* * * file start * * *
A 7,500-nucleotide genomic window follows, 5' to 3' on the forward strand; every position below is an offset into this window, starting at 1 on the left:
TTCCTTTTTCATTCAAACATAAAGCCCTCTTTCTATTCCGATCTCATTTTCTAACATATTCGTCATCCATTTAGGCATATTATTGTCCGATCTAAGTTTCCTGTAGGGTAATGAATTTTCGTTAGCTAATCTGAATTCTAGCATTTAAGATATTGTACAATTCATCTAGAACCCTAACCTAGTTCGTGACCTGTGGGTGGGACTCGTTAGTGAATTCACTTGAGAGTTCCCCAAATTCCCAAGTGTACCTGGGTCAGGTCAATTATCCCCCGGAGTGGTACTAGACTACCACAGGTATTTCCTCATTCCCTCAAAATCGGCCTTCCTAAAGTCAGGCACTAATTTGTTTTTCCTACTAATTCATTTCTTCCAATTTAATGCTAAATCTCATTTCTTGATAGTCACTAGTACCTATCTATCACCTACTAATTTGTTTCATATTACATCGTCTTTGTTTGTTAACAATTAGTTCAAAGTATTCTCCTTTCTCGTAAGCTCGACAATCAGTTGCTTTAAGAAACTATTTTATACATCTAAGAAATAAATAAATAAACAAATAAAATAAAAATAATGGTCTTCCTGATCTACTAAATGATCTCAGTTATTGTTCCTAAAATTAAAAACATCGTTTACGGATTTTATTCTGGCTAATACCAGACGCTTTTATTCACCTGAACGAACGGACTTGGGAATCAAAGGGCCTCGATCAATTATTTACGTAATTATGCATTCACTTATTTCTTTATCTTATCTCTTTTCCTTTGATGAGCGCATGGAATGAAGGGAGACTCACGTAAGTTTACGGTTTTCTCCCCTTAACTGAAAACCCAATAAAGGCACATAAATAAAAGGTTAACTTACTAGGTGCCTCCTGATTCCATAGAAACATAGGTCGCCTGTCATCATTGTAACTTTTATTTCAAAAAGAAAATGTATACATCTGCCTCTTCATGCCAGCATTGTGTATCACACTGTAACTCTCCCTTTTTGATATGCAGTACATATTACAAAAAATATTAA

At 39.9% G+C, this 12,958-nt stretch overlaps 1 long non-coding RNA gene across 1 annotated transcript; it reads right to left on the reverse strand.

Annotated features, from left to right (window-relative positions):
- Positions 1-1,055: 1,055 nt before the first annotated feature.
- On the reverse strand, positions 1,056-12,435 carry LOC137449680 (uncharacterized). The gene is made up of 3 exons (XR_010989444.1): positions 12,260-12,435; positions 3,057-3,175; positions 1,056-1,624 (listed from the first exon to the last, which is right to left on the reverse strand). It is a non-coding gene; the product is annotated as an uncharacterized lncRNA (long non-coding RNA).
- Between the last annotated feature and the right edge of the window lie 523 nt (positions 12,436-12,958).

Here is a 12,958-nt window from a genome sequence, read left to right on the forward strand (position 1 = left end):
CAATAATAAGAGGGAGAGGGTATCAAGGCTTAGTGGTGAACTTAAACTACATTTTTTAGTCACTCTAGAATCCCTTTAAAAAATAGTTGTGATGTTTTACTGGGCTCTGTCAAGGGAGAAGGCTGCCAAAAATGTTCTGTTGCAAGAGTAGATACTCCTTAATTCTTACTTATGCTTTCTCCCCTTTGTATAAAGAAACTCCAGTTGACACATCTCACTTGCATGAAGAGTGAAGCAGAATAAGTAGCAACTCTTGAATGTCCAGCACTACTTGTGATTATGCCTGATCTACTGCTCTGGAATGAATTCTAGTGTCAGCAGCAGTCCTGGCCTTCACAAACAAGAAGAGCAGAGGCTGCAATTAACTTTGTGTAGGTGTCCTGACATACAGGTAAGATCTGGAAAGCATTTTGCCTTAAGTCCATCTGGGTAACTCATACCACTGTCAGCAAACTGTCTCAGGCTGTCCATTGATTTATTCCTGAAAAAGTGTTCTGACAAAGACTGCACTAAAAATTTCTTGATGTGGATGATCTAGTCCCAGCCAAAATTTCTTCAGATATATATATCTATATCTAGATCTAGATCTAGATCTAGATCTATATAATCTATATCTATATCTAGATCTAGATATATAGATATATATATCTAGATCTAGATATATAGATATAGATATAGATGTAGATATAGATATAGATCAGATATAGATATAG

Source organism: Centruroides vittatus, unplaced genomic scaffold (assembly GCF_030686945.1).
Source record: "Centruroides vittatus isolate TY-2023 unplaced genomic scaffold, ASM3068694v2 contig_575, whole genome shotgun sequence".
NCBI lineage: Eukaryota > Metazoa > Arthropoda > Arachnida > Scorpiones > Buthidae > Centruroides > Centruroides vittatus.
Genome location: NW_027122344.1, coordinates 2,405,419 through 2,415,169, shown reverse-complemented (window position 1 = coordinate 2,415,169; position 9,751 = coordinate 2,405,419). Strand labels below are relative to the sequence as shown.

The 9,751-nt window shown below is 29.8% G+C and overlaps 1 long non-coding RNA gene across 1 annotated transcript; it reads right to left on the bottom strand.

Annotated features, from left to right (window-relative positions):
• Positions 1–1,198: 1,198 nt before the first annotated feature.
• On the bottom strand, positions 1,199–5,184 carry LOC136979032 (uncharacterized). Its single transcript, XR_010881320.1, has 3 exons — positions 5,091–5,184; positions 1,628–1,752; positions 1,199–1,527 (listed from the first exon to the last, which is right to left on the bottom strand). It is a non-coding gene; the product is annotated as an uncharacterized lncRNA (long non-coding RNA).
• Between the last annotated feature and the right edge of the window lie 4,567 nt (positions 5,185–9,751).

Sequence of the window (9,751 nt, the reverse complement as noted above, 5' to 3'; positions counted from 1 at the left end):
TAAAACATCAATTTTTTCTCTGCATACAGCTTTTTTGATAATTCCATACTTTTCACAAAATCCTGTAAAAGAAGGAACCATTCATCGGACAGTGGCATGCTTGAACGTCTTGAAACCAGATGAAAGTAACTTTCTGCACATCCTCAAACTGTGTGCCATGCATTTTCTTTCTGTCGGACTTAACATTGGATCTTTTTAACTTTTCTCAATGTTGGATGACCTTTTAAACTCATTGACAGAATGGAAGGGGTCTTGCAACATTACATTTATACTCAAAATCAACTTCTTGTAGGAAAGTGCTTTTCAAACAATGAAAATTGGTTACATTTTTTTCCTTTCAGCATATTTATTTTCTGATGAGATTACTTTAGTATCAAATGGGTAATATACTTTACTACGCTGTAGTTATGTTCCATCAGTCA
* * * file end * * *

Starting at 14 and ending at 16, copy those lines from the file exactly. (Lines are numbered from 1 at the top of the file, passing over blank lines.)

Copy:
The 9,751-nt window shown below is 29.8% G+C and overlaps 1 long non-coding RNA gene across 1 annotated transcript; it reads right to left on the bottom strand.

Annotated features, from left to right (window-relative positions):
• Positions 1–1,198: 1,198 nt before the first annotated feature.